Working on a custom Shapeoko 2

discussion of design changes / improvements / suggestions
hippalator
Posts: 8
Joined: Fri Jan 31, 2014 6:40 pm

Re: Working on a custom Shapeoko 2

Post by hippalator » Sun Feb 09, 2014 2:12 am

cvoinescu wrote:Several people have doubled their Y axis. That's why the Shapeoko 2 end plates have extra slits. You can also attach the Y rails to the bed at more points than just the ends, so you don't need to double them, necessarily. At least one person made a special table where the Y rails are attached to the table along their entire length.
I'm looking at doubling up the y-axis for reasons of weight of Z and router (more wheels) and more stability.
I don't think the v wheels are built for the extra weight of a bigger router.

LouisV
Posts: 316
Joined: Fri Dec 13, 2013 3:41 am

Re: Working on a custom Shapeoko 2

Post by LouisV » Sun Feb 09, 2014 4:09 am

hippalator wrote:
cvoinescu wrote:Several people have doubled their Y axis. That's why the Shapeoko 2 end plates have extra slits. You can also attach the Y rails to the bed at more points than just the ends, so you don't need to double them, necessarily. At least one person made a special table where the Y rails are attached to the table along their entire length.
I'm looking at doubling up the y-axis for reasons of weight of Z and router (more wheels) and more stability.
I don't think the v wheels are built for the extra weight of a bigger router.
Hey Hippalator,

I'm not sure if you saw all of my upgrades to my machine, but you'll notice that I'm using delrin v-wheels. Other then adding an additional 2 v-wheels to the spindle mounting plate for a total of 6 as opposed to 4, I left the stock Shapeoko 2 design alone as far as the wheels are concerned.

I currently have a 4.2 pound 600w spindle mounted to the machine. The v-wheels hold it firmly onto the z-axis maker-slide with no issue. Flexing and torsion is kept at a bare minimum and doesn't have a noticeable effect on my machine. Repeatability on the x, y, and z is excellent (I can etch a circle 100 times with no visible deviation) so there is no issue with stability from what I've experienced. I also have a 5 pound 800w spindle that 'll be installing on the machine for regular use in the next 1-2 days. I have no worries on whether or not it'll be too heavy or too powerful for the v-wheels or the rest of the machine for that matter. Delrin v-wheels are stronger than a lot of people give them credit for.

Unless you're wanting to use a 1.5kw spindle and above and are pairing it with stepper motors that have a torque rating of 380oz/in or more then you shouldn't have to worry about doubling up the v-wheels or resorting to steel wheels (if you had steel v-rail).

hippalator
Posts: 8
Joined: Fri Jan 31, 2014 6:40 pm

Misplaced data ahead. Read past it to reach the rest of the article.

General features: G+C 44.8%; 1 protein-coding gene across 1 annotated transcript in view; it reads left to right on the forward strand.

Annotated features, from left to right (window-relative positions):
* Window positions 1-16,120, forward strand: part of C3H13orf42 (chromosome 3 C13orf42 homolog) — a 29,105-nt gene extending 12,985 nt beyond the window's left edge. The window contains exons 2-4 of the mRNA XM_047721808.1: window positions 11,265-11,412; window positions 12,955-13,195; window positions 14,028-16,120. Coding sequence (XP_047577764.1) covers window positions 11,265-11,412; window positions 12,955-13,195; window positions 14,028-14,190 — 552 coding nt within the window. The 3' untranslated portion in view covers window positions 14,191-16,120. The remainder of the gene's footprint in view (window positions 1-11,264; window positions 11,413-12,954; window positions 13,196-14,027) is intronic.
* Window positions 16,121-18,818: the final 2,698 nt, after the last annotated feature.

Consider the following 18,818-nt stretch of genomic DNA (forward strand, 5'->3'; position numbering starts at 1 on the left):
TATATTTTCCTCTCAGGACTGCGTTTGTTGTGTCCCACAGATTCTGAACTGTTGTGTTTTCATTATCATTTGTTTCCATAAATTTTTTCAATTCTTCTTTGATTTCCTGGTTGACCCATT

Re: Working on a custom Shapeoko 2

Post by hippalator » Sun Feb 09, 2014 9:52 pm

LouisV wrote:
hippalator wrote:
cvoinescu wrote:Several people have doubled their Y axis. That's why the Shapeoko 2 end plates have extra slits. You can also attach the Y rails to the bed at more points than just the ends, so you don't need to double them, necessarily. At least one person made a special table where the Y rails are attached to the table along their entire length.
I'm looking at doubling up the y-axis for reasons of weight of Z and router (more wheels) and more stability.
I don't think the v wheels are built for the extra weight of a bigger router.
Hey Hippalator,

I'm not sure if you saw all of my upgrades to my machine, but you'll notice that I'm using delrin v-wheels. Other then adding an additional 2 v-wheels to the spindle mounting plate for a total of 6 as opposed to 4, I left the stock Shapeoko 2 design alone as far as the wheels are concerned.

I currently have a 4.2 pound 600w spindle mounted to the machine. The v-wheels hold it firmly onto the z-axis maker-slide with no issue. Flexing and torsion is kept at a bare minimum and doesn't have a noticeable effect on my machine. Repeatability on the x, y, and z is excellent (I can etch a circle 100 times with no visible deviation) so there is no issue with stability from what I've experienced. I also have a 5 pound 800w spindle that 'll be installing on the machine for regular use in the next 1-2 days. I have no worries on whether or not it'll be too heavy or too powerful for the v-wheels or the rest of the machine for that matter. Delrin v-wheels are stronger than a lot of people give them credit for.

Unless you're wanting to use a 1.5kw spindle and above and are pairing it with stepper motors that have a torque rating of 380oz/in or more then you shouldn't have to worry about doubling up the v-wheels or resorting to steel wheels (if you had steel v-rail).